Growing Upwards: A Look at Indoor Agriculture

Growing upwards

The indoor agriculture industry is growing. The amount of arable land and water for irrigation for traditional agriculture is decreasing. This matched with a skyrocketing global population means that there are real threats to our future food supply. Indoor agriculture offers a real solution to this problem as it allows food to be grown anywhere at any time of the year. Paired with IoT technology, modern farmers are able to monitor and control their crops with a level of precision that was previously unavailable.

A decade ago, indoor agriculture was dominated by greenhouses, however, technological advances have created a boom in vertical farms and more advanced greenhouses. HWTrek has a host of experts who can either directly provide vertical farming hardware or components of an indoor agriculture system. Investors have been a little cautious so far, but the future looks bright. We have only scratched the surface of what can be achieved in indoor agriculture and HWTrek is looking to bring together the movers and shakers in this growing field, to propel the technology of tomorrow.

Types of indoor agriculture facilities

When we talk about indoor agriculture, we are actually discussing a range of different solutions that use a variety of farming methods and technology. The main types are listed below:

Aeroponic Greenhouse

These are translucent where plant roots are suspended in the air. The plants are misted with nutrient solutions and the structure is climate controllable.

Aquaponic Greenhouse

These are again translucent structures that are climate controllable. The plants are grown in water that has been used to cultivate aquatic organisms such as frogs or fish.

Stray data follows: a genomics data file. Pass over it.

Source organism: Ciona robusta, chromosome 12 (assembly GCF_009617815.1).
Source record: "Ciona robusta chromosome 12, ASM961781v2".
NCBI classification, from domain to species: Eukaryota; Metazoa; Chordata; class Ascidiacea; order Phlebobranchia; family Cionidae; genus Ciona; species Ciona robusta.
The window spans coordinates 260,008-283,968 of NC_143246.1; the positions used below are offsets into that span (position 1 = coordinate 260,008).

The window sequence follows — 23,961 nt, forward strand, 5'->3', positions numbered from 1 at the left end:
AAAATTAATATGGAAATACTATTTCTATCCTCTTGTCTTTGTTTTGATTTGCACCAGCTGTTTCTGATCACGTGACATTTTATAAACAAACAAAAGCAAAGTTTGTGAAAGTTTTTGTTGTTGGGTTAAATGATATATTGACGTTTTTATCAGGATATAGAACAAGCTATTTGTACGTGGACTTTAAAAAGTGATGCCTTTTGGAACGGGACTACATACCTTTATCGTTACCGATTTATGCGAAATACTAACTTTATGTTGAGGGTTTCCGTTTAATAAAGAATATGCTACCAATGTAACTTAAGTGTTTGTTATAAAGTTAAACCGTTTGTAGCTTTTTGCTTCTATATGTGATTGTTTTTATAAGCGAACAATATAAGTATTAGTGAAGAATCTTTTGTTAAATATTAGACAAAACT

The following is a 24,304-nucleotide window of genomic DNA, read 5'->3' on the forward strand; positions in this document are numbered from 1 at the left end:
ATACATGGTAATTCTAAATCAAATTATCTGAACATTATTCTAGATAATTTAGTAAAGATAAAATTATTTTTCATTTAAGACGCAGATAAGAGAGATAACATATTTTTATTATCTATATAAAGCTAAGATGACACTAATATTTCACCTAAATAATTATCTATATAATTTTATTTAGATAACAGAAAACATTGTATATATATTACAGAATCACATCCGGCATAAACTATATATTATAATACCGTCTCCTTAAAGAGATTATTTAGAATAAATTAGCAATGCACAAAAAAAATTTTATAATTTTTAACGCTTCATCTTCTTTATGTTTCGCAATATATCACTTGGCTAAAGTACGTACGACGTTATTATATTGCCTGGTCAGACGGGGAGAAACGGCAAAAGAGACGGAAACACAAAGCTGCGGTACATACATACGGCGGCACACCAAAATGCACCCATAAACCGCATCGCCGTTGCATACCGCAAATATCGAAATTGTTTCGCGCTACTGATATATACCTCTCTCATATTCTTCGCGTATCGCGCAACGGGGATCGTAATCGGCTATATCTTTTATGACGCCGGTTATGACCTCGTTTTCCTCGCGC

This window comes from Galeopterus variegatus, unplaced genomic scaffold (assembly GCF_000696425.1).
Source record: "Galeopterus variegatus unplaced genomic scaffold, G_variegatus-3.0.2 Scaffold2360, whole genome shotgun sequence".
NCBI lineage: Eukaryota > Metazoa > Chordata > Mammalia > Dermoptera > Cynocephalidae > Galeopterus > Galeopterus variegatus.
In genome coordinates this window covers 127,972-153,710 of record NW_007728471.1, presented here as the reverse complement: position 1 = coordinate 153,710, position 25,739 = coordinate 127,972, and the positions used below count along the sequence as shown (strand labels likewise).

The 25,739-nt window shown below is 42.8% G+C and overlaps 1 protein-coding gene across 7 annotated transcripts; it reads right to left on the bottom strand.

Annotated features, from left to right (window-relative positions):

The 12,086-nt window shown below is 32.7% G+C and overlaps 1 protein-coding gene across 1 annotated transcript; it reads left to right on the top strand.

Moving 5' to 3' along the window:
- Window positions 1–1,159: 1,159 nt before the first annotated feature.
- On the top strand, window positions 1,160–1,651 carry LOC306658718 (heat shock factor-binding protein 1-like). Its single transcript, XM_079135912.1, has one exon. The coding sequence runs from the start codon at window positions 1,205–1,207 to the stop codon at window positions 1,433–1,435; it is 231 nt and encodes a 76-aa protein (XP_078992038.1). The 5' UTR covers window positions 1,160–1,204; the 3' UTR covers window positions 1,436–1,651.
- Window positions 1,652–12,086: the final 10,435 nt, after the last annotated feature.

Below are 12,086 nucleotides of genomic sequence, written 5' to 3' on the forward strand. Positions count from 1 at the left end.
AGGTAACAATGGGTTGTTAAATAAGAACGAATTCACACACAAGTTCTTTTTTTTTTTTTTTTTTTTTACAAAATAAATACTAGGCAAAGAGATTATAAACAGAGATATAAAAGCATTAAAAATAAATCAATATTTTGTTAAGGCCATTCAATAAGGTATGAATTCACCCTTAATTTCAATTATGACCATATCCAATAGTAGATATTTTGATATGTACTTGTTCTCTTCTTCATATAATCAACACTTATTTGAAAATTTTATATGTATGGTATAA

Container Farm

These are standardized and self-contained units that utilize vertical farming systems and artificial lighting.  We wrote previously about Agricool, a French container farm start-up in Paris.

Hydroponic Greenhouse

These are translucent, climate controllable structures in which plants are grown in water rather than soil. One of the largest hydroponic greenhouses in the world just launched in Ohio. The new facility will host over 200,000 plants and will offer fresh veggies to consumers within a ten-mile radius.

Indoor Vertical Farm

These are fully enclosed rooms that are opaque, fitted with artificial lights and have vertical hydroponic, aeroponic or aquaponic system. Recently, an indoor vertical farm launched in New York’s Bowery has been getting a lot of media attention, with a number of other high-profile indoor farm projects.

Indoor vertical farm

Number crunching

One of the main reasons that indoor farms are gaining significant traction in the US market, is that they allow people to produce more food with fewer resources.The 2016 Agrilyst State of Modern Farming Study found that indoor agriculture is about 4000 times more effective than conventional outdoor commodity farming. The higher revenues generated by indoor agriculture derives from three key factors:

  1. Year round production capability. There average lettuce farmed in California has growth cycles ranging from 65 days in the summer to 130 days in the winter. In comparison a lettuce grown indoors has growth cycles between 15-35 days, meaning that the average indoor farmer can expect 18 growth cycles within a year. 91% of indoor farmers grow the whole year round.